10 Proposals for the Pentagon Cloud

by Stephen Bryen

The Pentagon has given up, at least for now its attempt to ram through a massive procurement for cloud-based computer services –a procurement it had rigged in the opinion of many in the industry to go to Jim Bezos’ Amazon which already has a contract with the CIA.

However there are conflicting stories so no one can yet be sure the proposed deal is fully in the waste bin.

It should be trashed for operational reasons.  

The Pentagon’s proposed single award contract included no back up system should the cloud go down.  This means one of two things: either the Pentagon thinks it does not need a backup or, more likely it will continue to operate its disparate computer networks as the actual backup.
In the first instance, if there is no backup you are looking at a recipe for disaster.

Conference at Hudson Institute. (l) John Stenbit (c) William Schneider (r) Dr. Stephen Bryen

In the second instance, using the old system which has repeatedly been subject to successful cyber attacks including cyber thefts and denial of service, the existing vulnerabilities of the backup will simply transit to the new cloud and expose it to multiple threats.

Most commercial businesses that use cloud computing have multiple providers that both help segment the risk by appropriating it among different suppliers and assuring prompt recovery in case of failure.

For a variety of reasons, but mostly because the Pentagon does not know how to put in place security around multiple cloud environments, the Pentagon did not follow this common sense approach.

In fact, outsourcing highly sensitive information is the achilles heal not only of the Pentagon but of the entire security establishment.  Consider NSA.  NSA has outsourced all sorts of work to contractors and has paid the price as spies have found it much easier to go after contractors than try and penetrate NSA itself.  

Edward Snowden, for example –a former CIA employee– was hired by Dell and later by  Booz Allen Hamilton which was contracted by the NSA, giving Snowden unprecedented access to super-sensitive spying operations which he systematically leaked and –though not proven– may have shared with foreign governments, especially Russia (where he now has temporary asylum).

Outsourcing is a risky business, and it is especially risky where the private company has limited or no experience in operations in a secure environment. 

But simply avoiding costs and responsibilities by going to a single source cloud solution introduces an even more significant risk: namely creating a single target for an adversary.  

If in a crisis the adversary can disable the cloud network source, Pentagon operations would suffer a severe hit.  While cloud systems are built to be redundant and often integrate the latest security protections, most of the cloud hardware and software is commercial, meaning it is relatively easy for an adversary to understand its flaws and vulnerabilities.  More broadly, the entire US critical infrastructure suffers from the same disease, whether or not it is using cloud computing.  But, by creating a single target the Pentagon jacks up the risk for a successful attack on its operations.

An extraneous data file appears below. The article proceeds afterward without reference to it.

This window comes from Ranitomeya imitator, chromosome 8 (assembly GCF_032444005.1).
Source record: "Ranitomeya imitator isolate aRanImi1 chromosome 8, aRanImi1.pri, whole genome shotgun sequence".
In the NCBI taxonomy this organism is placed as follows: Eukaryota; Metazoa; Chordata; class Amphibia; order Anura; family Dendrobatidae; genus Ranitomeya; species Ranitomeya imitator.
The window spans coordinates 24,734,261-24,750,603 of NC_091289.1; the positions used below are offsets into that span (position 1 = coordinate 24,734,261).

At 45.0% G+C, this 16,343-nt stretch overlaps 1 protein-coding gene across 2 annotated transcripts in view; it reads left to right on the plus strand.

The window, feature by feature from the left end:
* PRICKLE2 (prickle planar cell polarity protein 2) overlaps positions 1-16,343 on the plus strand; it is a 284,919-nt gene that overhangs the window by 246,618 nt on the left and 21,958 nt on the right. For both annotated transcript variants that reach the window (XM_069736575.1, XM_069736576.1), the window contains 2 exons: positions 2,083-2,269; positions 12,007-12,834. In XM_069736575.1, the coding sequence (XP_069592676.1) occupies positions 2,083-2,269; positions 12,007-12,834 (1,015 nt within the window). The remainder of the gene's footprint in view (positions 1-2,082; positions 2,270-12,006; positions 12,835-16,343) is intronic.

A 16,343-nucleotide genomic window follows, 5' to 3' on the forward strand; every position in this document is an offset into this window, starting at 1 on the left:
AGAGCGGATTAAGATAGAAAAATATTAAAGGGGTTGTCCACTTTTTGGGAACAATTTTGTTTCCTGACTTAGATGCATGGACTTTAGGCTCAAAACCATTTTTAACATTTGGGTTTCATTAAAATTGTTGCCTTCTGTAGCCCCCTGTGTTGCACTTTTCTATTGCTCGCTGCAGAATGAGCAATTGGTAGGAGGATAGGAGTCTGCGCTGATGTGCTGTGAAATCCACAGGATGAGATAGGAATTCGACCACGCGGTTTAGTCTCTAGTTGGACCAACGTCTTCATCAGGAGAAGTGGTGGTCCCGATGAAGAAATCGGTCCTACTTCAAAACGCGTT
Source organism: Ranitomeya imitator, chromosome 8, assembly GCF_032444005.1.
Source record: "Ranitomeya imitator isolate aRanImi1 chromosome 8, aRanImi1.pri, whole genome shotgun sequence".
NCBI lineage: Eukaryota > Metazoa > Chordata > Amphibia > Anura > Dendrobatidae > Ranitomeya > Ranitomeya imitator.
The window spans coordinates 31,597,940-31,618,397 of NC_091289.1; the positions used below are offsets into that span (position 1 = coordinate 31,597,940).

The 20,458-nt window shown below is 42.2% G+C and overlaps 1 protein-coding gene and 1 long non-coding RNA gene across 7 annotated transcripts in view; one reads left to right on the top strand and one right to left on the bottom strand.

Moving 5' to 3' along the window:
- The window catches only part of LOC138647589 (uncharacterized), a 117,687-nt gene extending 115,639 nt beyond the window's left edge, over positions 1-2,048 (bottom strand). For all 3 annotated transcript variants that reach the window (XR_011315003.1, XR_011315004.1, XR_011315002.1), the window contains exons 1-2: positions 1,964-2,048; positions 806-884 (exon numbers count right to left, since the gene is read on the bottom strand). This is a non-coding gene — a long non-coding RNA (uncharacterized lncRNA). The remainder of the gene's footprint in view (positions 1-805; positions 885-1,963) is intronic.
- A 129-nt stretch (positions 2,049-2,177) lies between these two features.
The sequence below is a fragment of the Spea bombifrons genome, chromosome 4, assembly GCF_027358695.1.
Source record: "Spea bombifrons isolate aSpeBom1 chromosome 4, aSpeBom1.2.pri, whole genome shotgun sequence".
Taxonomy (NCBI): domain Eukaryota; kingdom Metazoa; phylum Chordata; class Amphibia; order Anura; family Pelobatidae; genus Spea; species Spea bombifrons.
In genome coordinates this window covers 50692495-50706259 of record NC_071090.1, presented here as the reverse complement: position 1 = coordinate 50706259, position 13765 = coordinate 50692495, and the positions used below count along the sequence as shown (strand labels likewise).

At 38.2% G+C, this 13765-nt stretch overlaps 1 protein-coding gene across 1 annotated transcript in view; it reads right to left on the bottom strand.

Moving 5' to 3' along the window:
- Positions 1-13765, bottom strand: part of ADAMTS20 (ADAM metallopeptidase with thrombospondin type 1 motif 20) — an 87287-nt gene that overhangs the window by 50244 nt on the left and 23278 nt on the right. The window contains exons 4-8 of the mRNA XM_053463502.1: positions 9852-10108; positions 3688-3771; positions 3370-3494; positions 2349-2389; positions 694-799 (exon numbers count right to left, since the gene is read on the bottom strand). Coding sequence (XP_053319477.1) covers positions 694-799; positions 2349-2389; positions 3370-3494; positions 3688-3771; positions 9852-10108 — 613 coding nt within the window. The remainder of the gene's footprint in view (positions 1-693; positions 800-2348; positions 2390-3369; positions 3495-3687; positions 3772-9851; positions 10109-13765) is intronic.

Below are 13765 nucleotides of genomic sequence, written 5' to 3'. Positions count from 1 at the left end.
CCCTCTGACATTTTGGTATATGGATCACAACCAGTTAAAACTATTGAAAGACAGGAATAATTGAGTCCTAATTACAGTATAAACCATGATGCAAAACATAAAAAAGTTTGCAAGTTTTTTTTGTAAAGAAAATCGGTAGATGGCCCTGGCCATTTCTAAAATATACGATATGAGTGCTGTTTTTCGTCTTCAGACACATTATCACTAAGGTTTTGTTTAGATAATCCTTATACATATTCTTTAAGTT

During the pause, which may or may not be indefinite, the Pentagon needs to figure out

1. how it can distribute its vital classified and operational information to multiple platforms to reduce the risk of a denial of service, disruption of military operations and theft of command and control and data;

2. how it can support security measures and put in place the mechanisms to protect security if outsourced to a cloud service;

3. figure out the costs of supporting security measures

4. figure out how qualified personnel can be hired for both the operational and supervisory tasks and how they can receive necessary security clearances

5. decide how currently employed and cleared military and civilian cyber personnel can be retained if cloud operators offer them better deals

6. invest in R&D to get away from commercial high risk computing and networking platforms

7. develop cloud monitoring systems that can be operated by military commands and that can watch cloud network activity and report disruptions, breaches and intrusions (such systems right now either don’t exist or are entirely in the hands of the cloud operators)

8. put in place disclosure requirements on contractors in order to make sure negative information is reported in a timely manner

9. evaluate whether the Pentagon should think of alternatives to just a “rent a cloud” approach –for example, joint operations, shared ownership and locating cloud systems in secure places such as military bases or trusted research organizations

10. consider how to avoid being vendor trapped if cloud performance is unsatisfactory.

It remains to be seen if the Defense Department has the guts and courage to do the job the right way.